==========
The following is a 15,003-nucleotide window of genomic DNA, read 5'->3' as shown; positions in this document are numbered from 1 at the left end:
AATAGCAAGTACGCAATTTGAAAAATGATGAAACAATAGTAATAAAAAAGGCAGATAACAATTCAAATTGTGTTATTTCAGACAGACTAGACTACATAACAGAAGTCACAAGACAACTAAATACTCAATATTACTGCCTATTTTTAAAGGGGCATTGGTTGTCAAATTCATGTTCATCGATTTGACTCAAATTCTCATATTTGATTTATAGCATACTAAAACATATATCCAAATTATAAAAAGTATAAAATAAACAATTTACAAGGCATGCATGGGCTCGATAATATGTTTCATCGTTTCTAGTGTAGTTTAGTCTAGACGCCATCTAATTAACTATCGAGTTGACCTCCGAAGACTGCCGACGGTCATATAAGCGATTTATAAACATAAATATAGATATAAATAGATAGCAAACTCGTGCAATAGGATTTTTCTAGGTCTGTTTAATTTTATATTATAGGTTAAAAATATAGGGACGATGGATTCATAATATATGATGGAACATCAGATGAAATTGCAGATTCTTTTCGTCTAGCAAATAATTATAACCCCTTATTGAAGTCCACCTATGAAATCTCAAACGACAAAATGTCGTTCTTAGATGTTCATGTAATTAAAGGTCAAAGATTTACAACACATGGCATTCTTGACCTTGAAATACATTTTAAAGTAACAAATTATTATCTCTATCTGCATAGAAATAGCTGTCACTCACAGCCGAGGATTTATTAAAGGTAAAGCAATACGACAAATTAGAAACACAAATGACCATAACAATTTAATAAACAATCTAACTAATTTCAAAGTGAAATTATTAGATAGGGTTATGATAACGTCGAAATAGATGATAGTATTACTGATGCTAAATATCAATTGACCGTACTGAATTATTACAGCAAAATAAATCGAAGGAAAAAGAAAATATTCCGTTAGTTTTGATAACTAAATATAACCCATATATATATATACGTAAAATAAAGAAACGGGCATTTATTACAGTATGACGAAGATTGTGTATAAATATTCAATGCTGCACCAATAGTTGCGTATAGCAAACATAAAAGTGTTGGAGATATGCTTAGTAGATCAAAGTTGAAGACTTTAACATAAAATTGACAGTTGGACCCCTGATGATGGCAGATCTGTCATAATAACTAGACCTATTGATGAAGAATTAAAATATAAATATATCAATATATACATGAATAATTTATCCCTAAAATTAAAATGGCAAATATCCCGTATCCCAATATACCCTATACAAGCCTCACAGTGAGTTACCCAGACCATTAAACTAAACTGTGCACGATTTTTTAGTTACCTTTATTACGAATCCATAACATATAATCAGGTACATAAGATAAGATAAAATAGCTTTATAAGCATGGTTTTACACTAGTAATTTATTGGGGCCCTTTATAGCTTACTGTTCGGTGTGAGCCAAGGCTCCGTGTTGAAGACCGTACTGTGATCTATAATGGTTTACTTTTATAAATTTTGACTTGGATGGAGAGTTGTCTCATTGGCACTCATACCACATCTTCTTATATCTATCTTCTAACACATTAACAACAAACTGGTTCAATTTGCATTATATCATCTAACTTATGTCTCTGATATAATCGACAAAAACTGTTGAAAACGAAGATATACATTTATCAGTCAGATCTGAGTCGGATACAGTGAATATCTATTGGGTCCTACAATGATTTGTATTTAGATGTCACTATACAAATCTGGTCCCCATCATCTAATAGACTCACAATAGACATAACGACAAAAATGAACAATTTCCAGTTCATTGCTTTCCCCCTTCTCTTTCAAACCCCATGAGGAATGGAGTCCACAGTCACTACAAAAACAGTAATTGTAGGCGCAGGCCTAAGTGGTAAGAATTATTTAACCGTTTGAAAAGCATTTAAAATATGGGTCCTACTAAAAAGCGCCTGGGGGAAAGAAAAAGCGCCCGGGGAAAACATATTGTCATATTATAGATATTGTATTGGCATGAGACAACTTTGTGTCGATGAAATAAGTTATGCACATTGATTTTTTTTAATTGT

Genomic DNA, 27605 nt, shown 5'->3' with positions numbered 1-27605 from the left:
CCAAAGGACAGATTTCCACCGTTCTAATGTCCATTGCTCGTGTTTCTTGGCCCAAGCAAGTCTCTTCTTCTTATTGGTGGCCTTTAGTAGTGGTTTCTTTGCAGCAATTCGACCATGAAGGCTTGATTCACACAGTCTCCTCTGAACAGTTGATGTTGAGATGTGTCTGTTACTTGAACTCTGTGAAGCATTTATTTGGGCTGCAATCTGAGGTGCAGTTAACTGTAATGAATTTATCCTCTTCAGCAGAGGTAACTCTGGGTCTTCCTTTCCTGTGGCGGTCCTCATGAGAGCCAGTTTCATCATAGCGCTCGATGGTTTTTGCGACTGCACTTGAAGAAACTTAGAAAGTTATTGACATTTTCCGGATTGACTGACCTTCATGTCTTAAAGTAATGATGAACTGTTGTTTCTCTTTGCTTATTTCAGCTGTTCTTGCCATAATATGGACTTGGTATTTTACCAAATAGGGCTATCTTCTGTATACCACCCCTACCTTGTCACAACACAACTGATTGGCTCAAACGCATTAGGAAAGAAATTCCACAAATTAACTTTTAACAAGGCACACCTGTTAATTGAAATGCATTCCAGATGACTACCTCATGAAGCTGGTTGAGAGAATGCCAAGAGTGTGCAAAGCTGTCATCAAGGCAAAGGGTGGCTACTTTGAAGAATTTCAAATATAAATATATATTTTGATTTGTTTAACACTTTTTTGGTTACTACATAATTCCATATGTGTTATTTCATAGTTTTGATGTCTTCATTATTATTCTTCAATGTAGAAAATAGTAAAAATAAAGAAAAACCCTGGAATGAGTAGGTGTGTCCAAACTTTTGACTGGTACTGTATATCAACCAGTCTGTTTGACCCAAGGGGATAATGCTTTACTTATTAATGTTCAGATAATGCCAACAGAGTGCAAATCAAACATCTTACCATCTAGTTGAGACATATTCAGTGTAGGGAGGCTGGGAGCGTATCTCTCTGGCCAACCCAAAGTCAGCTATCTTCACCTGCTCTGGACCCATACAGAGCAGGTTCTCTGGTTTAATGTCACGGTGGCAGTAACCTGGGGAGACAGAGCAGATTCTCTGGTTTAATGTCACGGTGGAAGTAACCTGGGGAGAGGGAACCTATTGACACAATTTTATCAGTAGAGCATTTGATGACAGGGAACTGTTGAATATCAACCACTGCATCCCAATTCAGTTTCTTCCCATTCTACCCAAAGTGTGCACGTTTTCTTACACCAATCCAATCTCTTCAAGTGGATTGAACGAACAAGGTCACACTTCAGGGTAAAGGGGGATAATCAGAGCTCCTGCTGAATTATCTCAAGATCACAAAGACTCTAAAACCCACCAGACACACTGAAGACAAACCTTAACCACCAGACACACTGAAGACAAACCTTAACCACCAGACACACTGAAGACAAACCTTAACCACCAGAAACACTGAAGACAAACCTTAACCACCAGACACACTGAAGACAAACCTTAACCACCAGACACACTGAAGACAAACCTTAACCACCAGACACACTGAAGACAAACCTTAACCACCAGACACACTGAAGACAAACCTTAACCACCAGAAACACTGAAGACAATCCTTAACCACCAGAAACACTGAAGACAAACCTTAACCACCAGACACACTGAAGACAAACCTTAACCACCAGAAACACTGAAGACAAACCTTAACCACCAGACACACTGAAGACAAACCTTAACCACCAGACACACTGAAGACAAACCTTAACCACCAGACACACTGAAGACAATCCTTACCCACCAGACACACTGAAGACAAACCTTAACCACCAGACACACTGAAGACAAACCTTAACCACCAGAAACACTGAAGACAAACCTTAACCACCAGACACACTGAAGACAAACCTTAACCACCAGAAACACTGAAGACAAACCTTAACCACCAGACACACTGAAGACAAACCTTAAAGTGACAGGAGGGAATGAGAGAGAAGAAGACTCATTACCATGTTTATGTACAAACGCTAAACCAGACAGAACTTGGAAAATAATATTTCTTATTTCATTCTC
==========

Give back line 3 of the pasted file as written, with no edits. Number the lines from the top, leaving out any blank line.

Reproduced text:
Genomic DNA, 27605 nt, shown 5'->3' with positions numbered 1-27605 from the left: